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The Last Reading of the Riot Act

1914

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On Thursday the 6th of August 1914, just after the outbreak of World War I, a crowd gathered outside the Westgate butcher shop owned by the German Frederick Frank, shouting insults and singing patriotic songs. The next day, Friday 7th August things turned nastier and stones were thrown, breaking the shop windows. This developed into a riot and the shop was badly damaged and its stock scattered. The Chief Constable rang the mayor, Sir Richard Winfrey, who arrived on his bicycle and read the Riot Act. The police were assisted by the Northampton Yeomanry in restoring order. On Saturday the 8th of August the unrest continued and a public house on Long Causeway, the Salmon and Compass was attacked. Following this trouble 24 men were brought before the magistrates, 3 were jailed, others were fined, bound over to keep the peace or recruited into the armed forces.  





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Peterborough Pavement and Improvement Commission

1790

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It sounds inconsequential but the filth of Peterborough city centre was notorious. Since medieval times horses, cattle and butchers had left their mark. The stench of the organic silts was still present when archaeologists recently examined the succession of surfaces underlying today’s Cathedral Square. The Peterborough Pavement and Improvement Commission, a new organisation comprising 33 local men, effectively became the local government until 1874. They set up toll bars to raise funds. Activities such as “sale and slaughter of beasts” were restricted to specific streets; houses on either side of Minster Gate were demolished; footpaths were reserved for pedestrians; drainage was installed.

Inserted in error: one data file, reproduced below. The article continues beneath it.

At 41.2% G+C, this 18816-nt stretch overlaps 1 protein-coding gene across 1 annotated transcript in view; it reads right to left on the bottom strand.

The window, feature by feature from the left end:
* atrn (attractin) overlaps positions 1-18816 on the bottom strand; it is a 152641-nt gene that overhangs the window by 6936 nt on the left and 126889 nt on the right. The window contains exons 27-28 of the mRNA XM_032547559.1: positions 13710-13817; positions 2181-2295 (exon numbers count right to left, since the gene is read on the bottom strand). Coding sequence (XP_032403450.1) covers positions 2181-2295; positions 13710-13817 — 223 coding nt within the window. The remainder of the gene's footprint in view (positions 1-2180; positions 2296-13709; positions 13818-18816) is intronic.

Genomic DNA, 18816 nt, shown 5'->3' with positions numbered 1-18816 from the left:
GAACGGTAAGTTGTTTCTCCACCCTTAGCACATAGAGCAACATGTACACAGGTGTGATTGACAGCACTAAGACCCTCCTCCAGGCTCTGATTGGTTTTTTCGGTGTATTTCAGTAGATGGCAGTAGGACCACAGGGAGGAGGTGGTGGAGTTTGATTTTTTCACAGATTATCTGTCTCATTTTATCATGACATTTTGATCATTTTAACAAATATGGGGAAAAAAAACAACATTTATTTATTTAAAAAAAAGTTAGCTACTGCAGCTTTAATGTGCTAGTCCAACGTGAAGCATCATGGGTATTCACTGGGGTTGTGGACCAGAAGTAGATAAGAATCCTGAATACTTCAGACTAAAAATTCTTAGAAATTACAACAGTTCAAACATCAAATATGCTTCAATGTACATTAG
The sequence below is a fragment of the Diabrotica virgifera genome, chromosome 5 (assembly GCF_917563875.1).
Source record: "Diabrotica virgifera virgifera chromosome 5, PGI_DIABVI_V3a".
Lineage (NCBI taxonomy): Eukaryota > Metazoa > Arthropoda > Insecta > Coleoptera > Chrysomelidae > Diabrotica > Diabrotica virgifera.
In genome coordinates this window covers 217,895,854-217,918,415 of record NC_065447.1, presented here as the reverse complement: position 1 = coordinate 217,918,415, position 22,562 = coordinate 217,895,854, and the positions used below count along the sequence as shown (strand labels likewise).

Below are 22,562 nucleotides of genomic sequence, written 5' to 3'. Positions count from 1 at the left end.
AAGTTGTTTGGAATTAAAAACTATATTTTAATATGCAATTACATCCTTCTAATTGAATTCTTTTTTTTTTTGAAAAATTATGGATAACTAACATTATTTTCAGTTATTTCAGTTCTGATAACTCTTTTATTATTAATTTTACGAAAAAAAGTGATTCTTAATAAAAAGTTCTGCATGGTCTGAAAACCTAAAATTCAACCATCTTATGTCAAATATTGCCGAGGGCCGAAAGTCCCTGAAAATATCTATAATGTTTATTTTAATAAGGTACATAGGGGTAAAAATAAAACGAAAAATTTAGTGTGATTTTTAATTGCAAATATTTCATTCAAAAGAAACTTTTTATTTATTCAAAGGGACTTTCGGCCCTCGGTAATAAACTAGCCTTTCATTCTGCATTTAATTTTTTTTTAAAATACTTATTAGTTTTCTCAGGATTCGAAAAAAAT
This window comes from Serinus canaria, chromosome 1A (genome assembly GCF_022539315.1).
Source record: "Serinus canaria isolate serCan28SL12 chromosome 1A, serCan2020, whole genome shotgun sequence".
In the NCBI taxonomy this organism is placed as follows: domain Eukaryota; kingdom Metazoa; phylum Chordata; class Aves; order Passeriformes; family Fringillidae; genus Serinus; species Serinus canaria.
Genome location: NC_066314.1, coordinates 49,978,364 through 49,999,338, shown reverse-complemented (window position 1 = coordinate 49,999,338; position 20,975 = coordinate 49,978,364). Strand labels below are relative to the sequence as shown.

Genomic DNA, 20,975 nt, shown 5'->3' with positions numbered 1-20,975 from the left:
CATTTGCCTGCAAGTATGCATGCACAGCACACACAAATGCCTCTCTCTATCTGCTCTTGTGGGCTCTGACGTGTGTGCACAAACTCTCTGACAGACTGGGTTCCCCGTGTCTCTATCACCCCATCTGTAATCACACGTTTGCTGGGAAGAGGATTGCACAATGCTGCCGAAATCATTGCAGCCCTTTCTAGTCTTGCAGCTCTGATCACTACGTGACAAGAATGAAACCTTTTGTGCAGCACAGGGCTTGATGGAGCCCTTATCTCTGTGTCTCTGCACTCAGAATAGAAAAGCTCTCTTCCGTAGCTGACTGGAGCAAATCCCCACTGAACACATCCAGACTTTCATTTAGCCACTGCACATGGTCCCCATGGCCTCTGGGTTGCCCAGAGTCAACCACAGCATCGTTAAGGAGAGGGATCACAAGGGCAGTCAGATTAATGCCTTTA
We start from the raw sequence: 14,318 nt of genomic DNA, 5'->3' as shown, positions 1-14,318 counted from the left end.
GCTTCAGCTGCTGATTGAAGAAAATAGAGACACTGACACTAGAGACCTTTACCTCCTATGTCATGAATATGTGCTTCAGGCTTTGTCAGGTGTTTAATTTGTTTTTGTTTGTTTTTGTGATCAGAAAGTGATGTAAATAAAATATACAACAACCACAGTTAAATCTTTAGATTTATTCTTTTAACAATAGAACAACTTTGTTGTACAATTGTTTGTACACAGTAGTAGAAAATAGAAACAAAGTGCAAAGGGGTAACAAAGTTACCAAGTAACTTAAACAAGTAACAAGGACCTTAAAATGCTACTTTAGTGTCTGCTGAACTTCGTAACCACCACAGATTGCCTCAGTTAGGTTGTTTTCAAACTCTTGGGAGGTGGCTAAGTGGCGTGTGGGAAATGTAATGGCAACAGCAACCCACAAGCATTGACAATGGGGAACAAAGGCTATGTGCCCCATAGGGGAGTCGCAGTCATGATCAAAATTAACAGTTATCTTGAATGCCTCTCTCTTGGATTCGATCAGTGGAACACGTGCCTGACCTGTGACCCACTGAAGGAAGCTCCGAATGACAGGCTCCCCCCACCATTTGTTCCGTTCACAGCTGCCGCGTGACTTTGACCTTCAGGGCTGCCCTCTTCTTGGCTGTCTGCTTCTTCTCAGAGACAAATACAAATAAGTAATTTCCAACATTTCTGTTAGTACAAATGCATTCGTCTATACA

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Did the Feoffees Eat Horse Meat?

1630

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The Feoffees were a group of men who oversaw the administration of money collected and distributed to the deserving poor. They also ensured that the city was in good running order. They were selected from the upper echelons of Peterborough society and represented the city. This meant that they provided hospitality to other dignitaries and travelled to meet them. Their account books have examples of some of the expenses they occurred. In 1630 it appears that some of the men travelled to Stamford. References were made to food and drink consumed, including venison (deer meat). One curious sentence reads: For our horsmeate at Stamford and given to thosler - 6d Thosler would translate as 'the ostler' and seventeenth century ostlers cared for horses, but what have they paid him six pence for? Horse meat looks like the obvious answer, but even in the seventeenth century, eating horse meat was frowned upon because they were such valuable animals. Furthermore they would buy meat from a butcher, not an ostler. It is more likely to be a payment for food, drink and possibly stabling for their horses whilst they were in Stamford. However, it is possible that the Feoffees enjoyed a 'mane' course that was a little different.
Reference
W. T. Mellows, Minutes and Accounts of the Feoffees and Governors of the City Lands with Supplementary Documents, Northamptonshire Record Society, 1937, p67